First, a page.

This is done through a <LINK> tag. An example would be:

<LINK REL=STYLESHEET HREF="http://url.address.of.the.style.sheet.file" TYPE="text/css">

This tag tells the brower to go to the url address specified to download the style sheet file. The principle is the same as downloading an image file from another source. Again, you need to specify the type using the same syntax in the embedding approach.

The target style sheet file is simply a plain text file containing the same code that you would have put between <STYLE> and </STYLE> tags under the embedding approach.

A Taste of the Unlimited Possibilities

The best way to understand HTML and style sheet is by working through an example. The HTML code for this example is in Figure 1.

Just to show the difference a style sheet can make to a web page compare Figure 2 and Figure 3. Figure 2 is a web page without any style sheet elements and Figure 3 is the same web page with a style sheet.

Fonts and Color

As in the simple example at the beginning of this article, the first part of the declaration for the rule H1 started off by defining the color. Here the color property is assigned a value Navy. An alternative way to specify value is to use the hexidecimal approach commonly used in HTML codes.

Next came the declaration for the font. The syntax is fairly self-explanatory and easy to learn. Font-size specifies the size of the font. The value in this example is given in point (pt), but it can also be given in pixels (px), centimeter (cm), or inches (in). It is fairly flexible.

Font-family specifies the name of the font that you want to use. While technically you can use any fonts that are available on the computer, practically speaking the choice is often limited because you can never be sure what fonts are available on the user's computer. You can specify multiple fonts in order of preference from left to right seperated by a commas. Just in case the first font is not available you have a backup. And one of this backup should be a generic fonts such as serif, san-serif, fantasy, monospace, and cursive. For example,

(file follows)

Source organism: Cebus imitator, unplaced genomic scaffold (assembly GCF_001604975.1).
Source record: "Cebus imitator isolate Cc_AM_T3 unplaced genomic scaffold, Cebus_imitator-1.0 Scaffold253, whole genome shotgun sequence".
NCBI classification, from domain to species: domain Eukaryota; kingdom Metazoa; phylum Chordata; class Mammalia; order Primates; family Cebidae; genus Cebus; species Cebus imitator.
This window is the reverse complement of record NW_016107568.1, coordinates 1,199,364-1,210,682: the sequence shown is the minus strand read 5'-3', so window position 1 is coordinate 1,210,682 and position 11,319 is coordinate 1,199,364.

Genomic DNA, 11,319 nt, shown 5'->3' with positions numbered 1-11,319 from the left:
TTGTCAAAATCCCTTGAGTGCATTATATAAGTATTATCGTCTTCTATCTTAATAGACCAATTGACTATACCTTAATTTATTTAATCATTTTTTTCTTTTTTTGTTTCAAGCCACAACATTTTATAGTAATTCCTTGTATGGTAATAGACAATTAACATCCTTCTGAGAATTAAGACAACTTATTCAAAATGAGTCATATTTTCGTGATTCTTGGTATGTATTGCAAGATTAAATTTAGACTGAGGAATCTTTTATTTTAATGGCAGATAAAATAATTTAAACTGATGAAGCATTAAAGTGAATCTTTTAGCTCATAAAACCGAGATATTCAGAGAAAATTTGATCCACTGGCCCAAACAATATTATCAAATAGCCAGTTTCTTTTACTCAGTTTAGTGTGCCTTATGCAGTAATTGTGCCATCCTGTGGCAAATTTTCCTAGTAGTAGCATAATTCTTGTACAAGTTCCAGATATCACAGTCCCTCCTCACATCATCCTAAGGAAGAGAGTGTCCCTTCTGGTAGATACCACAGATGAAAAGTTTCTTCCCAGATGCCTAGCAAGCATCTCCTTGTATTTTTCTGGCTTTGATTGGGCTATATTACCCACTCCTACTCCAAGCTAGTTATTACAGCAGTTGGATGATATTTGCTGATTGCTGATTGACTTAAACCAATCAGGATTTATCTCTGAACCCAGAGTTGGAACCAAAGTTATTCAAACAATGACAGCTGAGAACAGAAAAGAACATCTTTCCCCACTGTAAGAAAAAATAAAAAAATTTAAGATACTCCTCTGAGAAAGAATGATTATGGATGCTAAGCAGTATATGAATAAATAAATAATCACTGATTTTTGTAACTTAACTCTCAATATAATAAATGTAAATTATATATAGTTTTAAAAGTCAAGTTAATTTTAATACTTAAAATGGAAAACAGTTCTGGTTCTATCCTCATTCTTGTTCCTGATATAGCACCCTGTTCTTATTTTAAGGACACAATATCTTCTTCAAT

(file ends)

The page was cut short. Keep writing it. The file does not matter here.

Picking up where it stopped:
font-family: helvetica, serif;

Font-weight specifies the thickness of the font. In this example, the value is bold. Other values are normal, bolder and lighter. And you can also use numbers {100, 200,.... 900}.


You may wonder what happen to the default definition for the heading 1 or <H1> tag. Normally, without style sheet, Heading 1, Heading 2 and so forth has a certain font size associated with it such that Heading 1 is bigger than Heading 2 and so on. Each Heading is also given a font family property by the browser. What happen to these and other default values? It is still there. The style sheet declaration simply override these default values. This point illustrated by the next declaration in relation to H2 and H3. In the declaration only the color and font-family is specified. In Figure 3 it can be seen that Heading TWO and Heading THREE appear gray with a san serif font. Because the font size is not specified here the default font size value is used.

This declaration also introduce a quick way to define multiple tag that you want to have properties with the same values. This is achieved by putting the tags, such as H2, H3 and H4, in a row separated by a commas as shown in the example.

Not only do style declaration override default value, a subsequent style declaration will override a previous declaration in relation to the same tag to the extend that there is any inconsitency. Sorry for this rather convoluted explanation. The next example may help.

Consider the first three lines of the declaration for H4. Remember that H4 is previously been defined as having a color gray and a font-family of san serif. In this declaration font-family is given a value helvetica. As can be seen in Figure 3, Heading FOUR is displayed in the helvetica font. Notice that it is still in gray because this property has not been overrided here.

Indenting Your Text

Style sheet allows you to indent your text. In the example, the block of text enclosed by the paragraph container <P></P> is indented relative to the rest of the web page. This is achieve simply by the properties marginLeft and marginRight that specify the left and right margin respectively.

See how simple this is. And you can quickly change the margin size by changing the values of these two properties. Previously a margin like effect can be created only by the use of tables that is rather clumbersome to work with particularly in a lengthy page.

Border and Background